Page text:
Create gorgeous decorative tiles with air drying clay and a surprising method for adding color. This is a fool-proof project for novice potters. And best of all – no firing required! Post by Danielle Falk of Little Ginger Studio
This easy clay project is inspired by the work of Scottish artist Hilke MacIntyre, and her wonderful ceramic relief sculptures (tiles).
I’ve mentioned before how fun and therapeutic clay is for both children and adults and this project is no different. There really is something magical, almost primal about clay.
I can’t overstate the fact that kids love clay (except for that one kiddo who hates the feel of drying clay on their hands!).
Clay relief tiles are very much an adult and child make together piece as children will need help rolling out the clay and with joining.
Choosing your clay
Our favorite clay to use with kids is an Australian brand of buff terracotta paper clay with paper fibers added to improve strength. It can be fired or used as an air-drying clay. That’s right – you don’t need a kiln!
How to Make Clay Relief Tiles
- paper clay or air dry clay
- clay cutter (a piece of wire or fishing line attached to pegs will do)
- small bowl of water
- wooden board, wooden table or piece of cloth to work on (I’ve used dense cardboard before and it works OK)
- wooden skewer for scoring & cutting
- clay modeling tools / popsicle sticks
- rolling pin
- fluorescent oil pastels & tempera paints OR acrylic paints
- paint brushes & water containers
1. Roll out clay relief tiles
Your first step is to roll out a flat piece of clay otherwise know as the slab. Slabs are a basic form used to build things in clay, along with coils (clay snakes) and pinch pots (hand-pinched bowls).
Now that you know some technical ceramic terminology, you’ll sound like an expert when you make this with kids!
The key to slabwork is ensuring the clay is adequately thick as it tends to shrink with drying up to 30% and can end up too thin and break. I usually aim for the thickness of a teacher’s finger (2cm / 3/4 of an inch).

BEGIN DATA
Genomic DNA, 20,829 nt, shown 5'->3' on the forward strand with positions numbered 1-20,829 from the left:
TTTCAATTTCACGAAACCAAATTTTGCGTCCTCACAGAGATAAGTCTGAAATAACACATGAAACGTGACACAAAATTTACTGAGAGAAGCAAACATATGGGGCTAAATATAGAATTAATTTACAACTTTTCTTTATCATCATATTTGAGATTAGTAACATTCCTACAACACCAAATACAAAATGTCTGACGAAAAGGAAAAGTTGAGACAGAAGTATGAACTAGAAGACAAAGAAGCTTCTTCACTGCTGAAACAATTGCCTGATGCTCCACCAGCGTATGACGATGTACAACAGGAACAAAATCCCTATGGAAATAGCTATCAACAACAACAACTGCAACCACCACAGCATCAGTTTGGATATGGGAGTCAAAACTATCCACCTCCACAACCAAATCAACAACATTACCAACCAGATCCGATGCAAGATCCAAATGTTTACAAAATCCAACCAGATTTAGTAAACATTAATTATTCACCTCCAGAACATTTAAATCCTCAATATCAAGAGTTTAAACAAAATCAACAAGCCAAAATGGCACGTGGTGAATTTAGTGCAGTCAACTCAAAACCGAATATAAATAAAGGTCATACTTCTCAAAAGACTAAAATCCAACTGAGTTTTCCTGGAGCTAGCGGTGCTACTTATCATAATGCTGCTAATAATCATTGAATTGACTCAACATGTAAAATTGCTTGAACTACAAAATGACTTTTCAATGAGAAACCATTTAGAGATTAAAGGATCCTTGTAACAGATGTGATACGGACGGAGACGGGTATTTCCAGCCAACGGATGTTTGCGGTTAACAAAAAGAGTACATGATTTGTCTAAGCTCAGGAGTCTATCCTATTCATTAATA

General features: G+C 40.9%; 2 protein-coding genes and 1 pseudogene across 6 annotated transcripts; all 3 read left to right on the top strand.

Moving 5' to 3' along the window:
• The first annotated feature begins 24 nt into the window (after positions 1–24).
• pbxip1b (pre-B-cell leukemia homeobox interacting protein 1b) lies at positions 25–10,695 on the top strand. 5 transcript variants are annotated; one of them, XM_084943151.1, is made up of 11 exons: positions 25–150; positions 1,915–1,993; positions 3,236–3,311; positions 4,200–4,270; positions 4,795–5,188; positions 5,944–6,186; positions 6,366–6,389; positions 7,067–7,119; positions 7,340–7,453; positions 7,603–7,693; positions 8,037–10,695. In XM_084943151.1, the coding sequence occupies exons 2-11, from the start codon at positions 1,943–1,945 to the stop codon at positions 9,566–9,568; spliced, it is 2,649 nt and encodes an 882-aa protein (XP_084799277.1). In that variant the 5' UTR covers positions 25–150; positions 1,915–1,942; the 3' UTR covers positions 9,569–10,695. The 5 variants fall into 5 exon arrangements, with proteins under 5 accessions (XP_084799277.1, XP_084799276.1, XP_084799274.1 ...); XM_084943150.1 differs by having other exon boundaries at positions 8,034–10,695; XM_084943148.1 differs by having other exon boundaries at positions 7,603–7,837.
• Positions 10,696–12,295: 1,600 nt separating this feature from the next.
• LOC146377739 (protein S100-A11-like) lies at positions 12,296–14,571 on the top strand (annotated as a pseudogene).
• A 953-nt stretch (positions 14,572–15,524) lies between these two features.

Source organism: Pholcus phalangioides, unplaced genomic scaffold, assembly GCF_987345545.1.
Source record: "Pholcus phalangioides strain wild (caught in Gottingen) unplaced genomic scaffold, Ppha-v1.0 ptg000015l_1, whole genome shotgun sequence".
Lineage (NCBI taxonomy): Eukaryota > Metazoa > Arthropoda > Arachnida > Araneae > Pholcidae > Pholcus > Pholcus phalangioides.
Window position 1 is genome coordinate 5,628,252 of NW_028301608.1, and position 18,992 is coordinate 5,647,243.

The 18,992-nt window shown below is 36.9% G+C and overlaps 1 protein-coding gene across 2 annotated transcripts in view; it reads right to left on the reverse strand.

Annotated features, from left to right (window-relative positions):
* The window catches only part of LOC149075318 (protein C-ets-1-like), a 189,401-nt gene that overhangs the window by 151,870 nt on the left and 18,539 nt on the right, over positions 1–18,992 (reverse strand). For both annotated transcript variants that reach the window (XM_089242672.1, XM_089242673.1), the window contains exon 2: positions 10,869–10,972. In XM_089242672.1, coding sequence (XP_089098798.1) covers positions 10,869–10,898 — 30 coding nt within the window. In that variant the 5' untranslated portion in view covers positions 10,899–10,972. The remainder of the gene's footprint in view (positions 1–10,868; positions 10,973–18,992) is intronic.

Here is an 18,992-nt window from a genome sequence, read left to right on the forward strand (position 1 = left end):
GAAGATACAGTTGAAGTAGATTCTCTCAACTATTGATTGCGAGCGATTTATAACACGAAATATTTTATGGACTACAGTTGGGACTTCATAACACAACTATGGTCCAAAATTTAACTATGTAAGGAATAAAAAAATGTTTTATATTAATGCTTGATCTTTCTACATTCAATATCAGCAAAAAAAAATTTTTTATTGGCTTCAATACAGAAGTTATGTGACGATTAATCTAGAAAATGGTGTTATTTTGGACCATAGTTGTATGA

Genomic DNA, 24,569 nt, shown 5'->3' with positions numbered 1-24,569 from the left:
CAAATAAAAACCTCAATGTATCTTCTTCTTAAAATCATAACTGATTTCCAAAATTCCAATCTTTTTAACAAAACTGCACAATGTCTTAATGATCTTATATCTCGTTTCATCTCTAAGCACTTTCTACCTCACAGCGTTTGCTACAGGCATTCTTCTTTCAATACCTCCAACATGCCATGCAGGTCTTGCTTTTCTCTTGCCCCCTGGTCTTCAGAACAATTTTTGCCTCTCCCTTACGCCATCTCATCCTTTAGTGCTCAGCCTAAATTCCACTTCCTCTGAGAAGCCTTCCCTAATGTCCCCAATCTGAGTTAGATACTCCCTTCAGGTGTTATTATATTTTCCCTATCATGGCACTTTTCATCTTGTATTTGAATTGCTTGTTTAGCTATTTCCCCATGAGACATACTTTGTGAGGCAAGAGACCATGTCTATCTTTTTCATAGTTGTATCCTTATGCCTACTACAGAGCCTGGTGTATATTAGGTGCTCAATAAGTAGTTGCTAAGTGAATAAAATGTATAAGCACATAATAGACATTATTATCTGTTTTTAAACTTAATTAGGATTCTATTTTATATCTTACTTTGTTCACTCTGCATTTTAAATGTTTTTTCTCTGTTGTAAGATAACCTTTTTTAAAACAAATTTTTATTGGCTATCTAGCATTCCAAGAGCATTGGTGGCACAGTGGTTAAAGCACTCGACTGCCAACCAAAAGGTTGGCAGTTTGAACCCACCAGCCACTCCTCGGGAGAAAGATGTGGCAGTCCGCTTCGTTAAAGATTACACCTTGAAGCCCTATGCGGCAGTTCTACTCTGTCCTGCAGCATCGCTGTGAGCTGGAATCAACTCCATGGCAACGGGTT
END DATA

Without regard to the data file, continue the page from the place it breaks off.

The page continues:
Pro tip: If you roll the slab too thin – it’s always best to start again.
Start with a ball of clay a bit bigger than your fist. Cut a slice with your cutter) and flatten it into a hamburger / giant cookie shape (NOTE: this is not technical ceramic terminology!).
Roll it out slowly and evenly with a rolling pin until smooth and the correct thickness.
2. Cut clay relief tiles
Use your wooden skewer to carefully cut the slab into a square or rectangular tile.
You may wish to use a paper stencil to help get very straight edges – the neater your work, the better effect.
3. Create decorations
To decorate your tile, add shapes cut from smaller thin slabs (can be quite thin).
You can make these simply by flattening them in your palms and then cutting with a skewer.
We looked at Hilke Macintyre’s work and created simplified depictions of plants and flowers.
4. Attach the decorations
This is a crucial skill in ceramics and quite difficult for some children to master. Kids often get swept up with creating and forget this step – and then their work falls apart when dry!
In order to join two pieces of clay the technique of score & slip (more terminology!) is used.
In our case, using air drying clay, score & water will do. Basically each surface to be joined needs to be scratched (scored) with a skewer, a dash of water applied to both and then the two surfaces pressed firmly together. In this way the clay fibres join when dry. (See steps below)
After your decorations are firmly attached, use the skewer, clay tools & popsicle sticks to add lots of texture.
5. Exercise some patience
Next, wait until your tile dries out completely – not kinda, not a little bit, but completely! This could take anywhere between 3 days and 2 weeks depending on the weather.
Pro tip: Don’t be tempted to place it in an overly warm place like a sunny windowsill as it will warp! Aaaah clay, always a little bit temperamental.
6. Add color to clay relief tiles
Once completely dry, decorate your tile with acrylic paints (making sure you add sufficient white to your colors so that the colors don’t dry too dark) OR use this surprising technique inspired by Sunnyside Art House.
First, gently color parts of your tile with fluorescent oil pastels, and then add fluorescent tempera paints over the top. Be careful not to press too hard or use too much water.
The effect is just stunning!
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